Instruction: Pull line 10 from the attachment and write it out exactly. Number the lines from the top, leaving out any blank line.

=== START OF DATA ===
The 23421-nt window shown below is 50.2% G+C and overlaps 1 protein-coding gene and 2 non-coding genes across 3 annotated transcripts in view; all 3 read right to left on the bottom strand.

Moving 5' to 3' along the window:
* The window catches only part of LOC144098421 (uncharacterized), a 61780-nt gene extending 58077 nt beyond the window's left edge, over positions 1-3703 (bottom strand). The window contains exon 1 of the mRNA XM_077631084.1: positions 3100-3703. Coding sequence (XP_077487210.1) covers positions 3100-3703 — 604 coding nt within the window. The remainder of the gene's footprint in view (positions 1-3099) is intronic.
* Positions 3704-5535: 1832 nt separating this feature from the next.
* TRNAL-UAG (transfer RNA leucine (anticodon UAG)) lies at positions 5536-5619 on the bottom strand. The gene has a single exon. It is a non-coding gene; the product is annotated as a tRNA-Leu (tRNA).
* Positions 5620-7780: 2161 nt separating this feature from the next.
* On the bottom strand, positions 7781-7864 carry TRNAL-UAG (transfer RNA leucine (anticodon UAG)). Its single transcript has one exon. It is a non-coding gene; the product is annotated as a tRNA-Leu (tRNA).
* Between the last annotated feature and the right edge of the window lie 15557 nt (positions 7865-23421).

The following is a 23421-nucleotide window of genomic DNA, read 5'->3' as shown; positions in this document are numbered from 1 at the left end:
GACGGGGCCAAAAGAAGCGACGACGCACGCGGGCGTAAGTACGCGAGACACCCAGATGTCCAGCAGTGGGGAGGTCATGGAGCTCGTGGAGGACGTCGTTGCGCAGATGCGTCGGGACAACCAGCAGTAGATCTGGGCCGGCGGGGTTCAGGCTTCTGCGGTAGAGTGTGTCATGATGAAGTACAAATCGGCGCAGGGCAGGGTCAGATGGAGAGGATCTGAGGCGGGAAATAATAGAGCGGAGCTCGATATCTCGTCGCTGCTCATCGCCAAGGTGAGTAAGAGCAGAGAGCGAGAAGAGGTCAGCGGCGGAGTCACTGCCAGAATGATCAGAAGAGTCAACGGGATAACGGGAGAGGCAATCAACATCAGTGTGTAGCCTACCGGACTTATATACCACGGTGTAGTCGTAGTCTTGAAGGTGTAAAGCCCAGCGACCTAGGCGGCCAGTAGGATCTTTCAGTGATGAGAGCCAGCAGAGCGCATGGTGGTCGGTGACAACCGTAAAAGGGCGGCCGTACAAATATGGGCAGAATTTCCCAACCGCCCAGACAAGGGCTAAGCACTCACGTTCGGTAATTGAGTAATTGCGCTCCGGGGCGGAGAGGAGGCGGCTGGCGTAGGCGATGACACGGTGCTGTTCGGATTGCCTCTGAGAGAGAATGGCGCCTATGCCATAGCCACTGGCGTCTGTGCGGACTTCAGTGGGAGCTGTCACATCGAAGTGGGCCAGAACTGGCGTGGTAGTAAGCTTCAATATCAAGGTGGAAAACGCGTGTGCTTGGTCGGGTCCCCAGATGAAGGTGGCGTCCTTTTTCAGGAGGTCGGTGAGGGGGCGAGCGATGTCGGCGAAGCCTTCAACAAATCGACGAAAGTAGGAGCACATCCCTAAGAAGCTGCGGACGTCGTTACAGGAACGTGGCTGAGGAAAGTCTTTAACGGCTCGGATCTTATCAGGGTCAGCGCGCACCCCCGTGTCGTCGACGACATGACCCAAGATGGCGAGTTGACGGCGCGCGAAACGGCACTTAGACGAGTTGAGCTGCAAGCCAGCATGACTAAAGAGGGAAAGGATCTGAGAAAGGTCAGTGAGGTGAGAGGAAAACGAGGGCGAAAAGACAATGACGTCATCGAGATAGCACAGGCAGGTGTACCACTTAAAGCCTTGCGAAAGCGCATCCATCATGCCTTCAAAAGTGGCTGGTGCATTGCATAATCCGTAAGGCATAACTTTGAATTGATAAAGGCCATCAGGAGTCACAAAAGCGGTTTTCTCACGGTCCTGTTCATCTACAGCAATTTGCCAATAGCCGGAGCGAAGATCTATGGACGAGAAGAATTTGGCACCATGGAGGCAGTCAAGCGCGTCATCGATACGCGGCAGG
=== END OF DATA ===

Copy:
GACGGGGCCAAAAGAAGCGACGACGCACGCGGGCGTAAGTACGCGAGACACCCAGATGTCCAGCAGTGGGGAGGTCATGGAGCTCGTGGAGGACGTCGTTGCGCAGATGCGTCGGGACAACCAGCAGTAGATCTGGGCCGGCGGGGTTCAGGCTTCTGCGGTAGAGTGTGTCATGATGAAGTACAAATCGGCGCAGGGCAGGGTCAGATGGAGAGGATCTGAGGCGGGAAATAATAGAGCGGAGCTCGATATCTCGTCGCTGCTCATCGCCAAGGTGAGTAAGAGCAGAGAGCGAGAAGAGGTCAGCGGCGGAGTCACTGCCAGAATGATCAGAAGAGTCAACGGGATAACGGGAGAGGCAATCAACATCAGTGTGTAGCCTACCGGACTTATATACCACGGTGTAGTCGTAGTCTTGAAGGTGTAAAGCCCAGCGACCTAGGCGGCCAGTAGGATCTTTCAGTGATGAGAGCCAGCAGAGCGCATGGTGGTCGGTGACAACCGTAAAAGGGCGGCCGTACAAATATGGGCAGAATTTCCCAACCGCCCAGACAAGGGCTAAGCACTCACGTTCGGTAATTGAGTAATTGCGCTCCGGGGCGGAGAGGAGGCGGCTGGCGTAGGCGATGACACGGTGCTGTTCGGATTGCCTCTGAGAGAGAATGGCGCCTATGCCATAGCCACTGGCGTCTGTGCGGACTTCAGTGGGAGCTGTCACATCGAAGTGGGCCAGAACTGGCGTGGTAGTAAGCTTCAATATCAAGGTGGAAAACGCGTGTGCTTGGTCGGGTCCCCAGATGAAGGTGGCGTCCTTTTTCAGGAGGTCGGTGAGGGGGCGAGCGATGTCGGCGAAGCCTTCAACAAATCGACGAAAGTAGGAGCACATCCCTAAGAAGCTGCGGACGTCGTTACAGGAACGTGGCTGAGGAAAGTCTTTAACGGCTCGGATCTTATCAGGGTCAGCGCGCACCCCCGTGTCGTCGACGACATGACCCAAGATGGCGAGTTGACGGCGCGCGAAACGGCACTTAGACGAGTTGAGCTGCAAGCCAGCATGACTAAAGAGGGAAAGGATCTGAGAAAGGTCAGTGAGGTGAGAGGAAAACGAGGGCGAAAAGACAATGACGTCATCGAGATAGCACAGGCAGGTGTACCACTTAAAGCCTTGCGAAAGCGCATCCATCATGCCTTCAAAAGTGGCTGGTGCATTGCATAATCCGTAAGGCATAACTTTGAATTGATAAAGGCCATCAGGAGTCACAAAAGCGGTTTTCTCACGGTCCTGTTCATCTACAGCAATTTGCCAATAGCCGGAGCGAAGATCTATGGACGAGAAGAATTTGGCACCATGGAGGCAGTCAAGCGCGTCATCGATACGCGGCAGG